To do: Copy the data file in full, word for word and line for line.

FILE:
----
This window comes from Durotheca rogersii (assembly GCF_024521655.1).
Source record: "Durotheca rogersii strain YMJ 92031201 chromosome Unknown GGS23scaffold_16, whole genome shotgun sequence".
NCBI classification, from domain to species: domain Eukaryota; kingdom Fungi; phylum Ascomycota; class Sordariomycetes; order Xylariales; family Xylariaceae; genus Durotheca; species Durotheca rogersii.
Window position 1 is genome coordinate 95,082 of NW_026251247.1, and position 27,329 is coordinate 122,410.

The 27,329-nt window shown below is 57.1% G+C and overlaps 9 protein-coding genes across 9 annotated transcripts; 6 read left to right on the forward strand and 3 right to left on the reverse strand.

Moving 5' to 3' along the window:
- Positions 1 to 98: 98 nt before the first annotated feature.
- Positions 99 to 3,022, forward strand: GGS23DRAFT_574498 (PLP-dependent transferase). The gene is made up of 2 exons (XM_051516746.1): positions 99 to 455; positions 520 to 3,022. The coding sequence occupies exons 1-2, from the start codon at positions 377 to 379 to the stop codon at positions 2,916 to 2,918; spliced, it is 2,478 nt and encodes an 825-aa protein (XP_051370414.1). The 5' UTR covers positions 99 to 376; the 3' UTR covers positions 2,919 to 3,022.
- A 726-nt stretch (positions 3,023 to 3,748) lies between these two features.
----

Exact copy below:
This window comes from Durotheca rogersii (assembly GCF_024521655.1).
Source record: "Durotheca rogersii strain YMJ 92031201 chromosome Unknown GGS23scaffold_16, whole genome shotgun sequence".
NCBI classification, from domain to species: domain Eukaryota; kingdom Fungi; phylum Ascomycota; class Sordariomycetes; order Xylariales; family Xylariaceae; genus Durotheca; species Durotheca rogersii.
Window position 1 is genome coordinate 95,082 of NW_026251247.1, and position 27,329 is coordinate 122,410.

The 27,329-nt window shown below is 57.1% G+C and overlaps 9 protein-coding genes across 9 annotated transcripts; 6 read left to right on the forward strand and 3 right to left on the reverse strand.

Moving 5' to 3' along the window:
- Positions 1 to 98: 98 nt before the first annotated feature.
- Positions 99 to 3,022, forward strand: GGS23DRAFT_574498 (PLP-dependent transferase). The gene is made up of 2 exons (XM_051516746.1): positions 99 to 455; positions 520 to 3,022. The coding sequence occupies exons 1-2, from the start codon at positions 377 to 379 to the stop codon at positions 2,916 to 2,918; spliced, it is 2,478 nt and encodes an 825-aa protein (XP_051370414.1). The 5' UTR covers positions 99 to 376; the 3' UTR covers positions 2,919 to 3,022.
- A 726-nt stretch (positions 3,023 to 3,748) lies between these two features.